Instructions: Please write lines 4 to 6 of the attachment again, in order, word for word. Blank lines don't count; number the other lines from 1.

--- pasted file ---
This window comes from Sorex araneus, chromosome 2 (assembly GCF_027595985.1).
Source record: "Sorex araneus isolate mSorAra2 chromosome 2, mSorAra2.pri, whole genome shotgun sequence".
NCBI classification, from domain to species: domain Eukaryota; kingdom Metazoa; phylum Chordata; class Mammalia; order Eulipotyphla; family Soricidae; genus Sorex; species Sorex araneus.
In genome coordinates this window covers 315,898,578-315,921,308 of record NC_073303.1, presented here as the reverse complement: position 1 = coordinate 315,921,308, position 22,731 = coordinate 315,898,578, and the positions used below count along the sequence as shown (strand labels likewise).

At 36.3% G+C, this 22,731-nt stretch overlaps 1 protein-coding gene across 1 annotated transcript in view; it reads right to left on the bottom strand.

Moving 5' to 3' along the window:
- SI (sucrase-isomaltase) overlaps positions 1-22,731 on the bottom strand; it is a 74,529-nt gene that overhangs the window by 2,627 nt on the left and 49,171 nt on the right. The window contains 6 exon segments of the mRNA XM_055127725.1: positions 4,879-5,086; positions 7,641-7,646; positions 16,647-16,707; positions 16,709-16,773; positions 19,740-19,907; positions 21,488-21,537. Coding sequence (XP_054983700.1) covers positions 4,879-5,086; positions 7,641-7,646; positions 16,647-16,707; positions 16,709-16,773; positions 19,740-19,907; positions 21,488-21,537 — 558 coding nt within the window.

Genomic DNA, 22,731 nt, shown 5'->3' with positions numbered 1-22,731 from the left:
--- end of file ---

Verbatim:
In genome coordinates this window covers 315,898,578-315,921,308 of record NC_073303.1, presented here as the reverse complement: position 1 = coordinate 315,921,308, position 22,731 = coordinate 315,898,578, and the positions used below count along the sequence as shown (strand labels likewise).

At 36.3% G+C, this 22,731-nt stretch overlaps 1 protein-coding gene across 1 annotated transcript in view; it reads right to left on the bottom strand.

Moving 5' to 3' along the window: